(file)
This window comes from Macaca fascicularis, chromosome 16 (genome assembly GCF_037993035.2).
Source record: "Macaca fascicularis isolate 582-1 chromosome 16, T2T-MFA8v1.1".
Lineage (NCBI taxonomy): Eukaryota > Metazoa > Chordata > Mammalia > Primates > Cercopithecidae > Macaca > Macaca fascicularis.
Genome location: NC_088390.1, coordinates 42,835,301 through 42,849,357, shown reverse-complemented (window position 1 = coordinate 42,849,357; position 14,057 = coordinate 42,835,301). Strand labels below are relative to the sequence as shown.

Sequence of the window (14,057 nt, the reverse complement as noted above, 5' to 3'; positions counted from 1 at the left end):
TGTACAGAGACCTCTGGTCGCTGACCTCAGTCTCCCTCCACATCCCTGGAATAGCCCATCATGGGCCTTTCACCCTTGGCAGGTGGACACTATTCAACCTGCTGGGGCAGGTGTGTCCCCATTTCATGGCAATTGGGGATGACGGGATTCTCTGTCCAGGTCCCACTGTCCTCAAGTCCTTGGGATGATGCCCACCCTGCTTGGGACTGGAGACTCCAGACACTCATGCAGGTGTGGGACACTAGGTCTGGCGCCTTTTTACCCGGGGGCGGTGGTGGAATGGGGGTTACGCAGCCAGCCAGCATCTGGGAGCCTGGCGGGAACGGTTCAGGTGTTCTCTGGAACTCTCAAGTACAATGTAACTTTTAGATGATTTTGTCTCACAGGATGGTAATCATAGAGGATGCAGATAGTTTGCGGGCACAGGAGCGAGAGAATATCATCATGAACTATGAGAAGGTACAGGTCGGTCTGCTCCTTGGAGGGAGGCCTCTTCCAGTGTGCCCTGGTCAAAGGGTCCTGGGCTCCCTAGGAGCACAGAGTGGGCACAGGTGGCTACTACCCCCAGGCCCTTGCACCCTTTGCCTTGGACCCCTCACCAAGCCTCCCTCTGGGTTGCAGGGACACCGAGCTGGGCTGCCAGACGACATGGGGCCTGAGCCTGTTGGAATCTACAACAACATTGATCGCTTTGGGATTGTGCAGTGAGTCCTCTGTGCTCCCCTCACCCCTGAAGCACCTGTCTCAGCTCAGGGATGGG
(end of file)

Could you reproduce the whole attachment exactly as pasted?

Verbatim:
This window comes from Macaca fascicularis, chromosome 16 (genome assembly GCF_037993035.2).
Source record: "Macaca fascicularis isolate 582-1 chromosome 16, T2T-MFA8v1.1".
Lineage (NCBI taxonomy): Eukaryota > Metazoa > Chordata > Mammalia > Primates > Cercopithecidae > Macaca > Macaca fascicularis.
Genome location: NC_088390.1, coordinates 42,835,301 through 42,849,357, shown reverse-complemented (window position 1 = coordinate 42,849,357; position 14,057 = coordinate 42,835,301). Strand labels below are relative to the sequence as shown.

Sequence of the window (14,057 nt, the reverse complement as noted above, 5' to 3'; positions counted from 1 at the left end):
TGTACAGAGACCTCTGGTCGCTGACCTCAGTCTCCCTCCACATCCCTGGAATAGCCCATCATGGGCCTTTCACCCTTGGCAGGTGGACACTATTCAACCTGCTGGGGCAGGTGTGTCCCCATTTCATGGCAATTGGGGATGACGGGATTCTCTGTCCAGGTCCCACTGTCCTCAAGTCCTTGGGATGATGCCCACCCTGCTTGGGACTGGAGACTCCAGACACTCATGCAGGTGTGGGACACTAGGTCTGGCGCCTTTTTACCCGGGGGCGGTGGTGGAATGGGGGTTACGCAGCCAGCCAGCATCTGGGAGCCTGGCGGGAACGGTTCAGGTGTTCTCTGGAACTCTCAAGTACAATGTAACTTTTAGATGATTTTGTCTCACAGGATGGTAATCATAGAGGATGCAGATAGTTTGCGGGCACAGGAGCGAGAGAATATCATCATGAACTATGAGAAGGTACAGGTCGGTCTGCTCCTTGGAGGGAGGCCTCTTCCAGTGTGCCCTGGTCAAAGGGTCCTGGGCTCCCTAGGAGCACAGAGTGGGCACAGGTGGCTACTACCCCCAGGCCCTTGCACCCTTTGCCTTGGACCCCTCACCAAGCCTCCCTCTGGGTTGCAGGGACACCGAGCTGGGCTGCCAGACGACATGGGGCCTGAGCCTGTTGGAATCTACAACAACATTGATCGCTTTGGGATTGTGCAGTGAGTCCTCTGTGCTCCCCTCACCCCTGAAGCACCTGTCTCAGCTCAGGGATGGG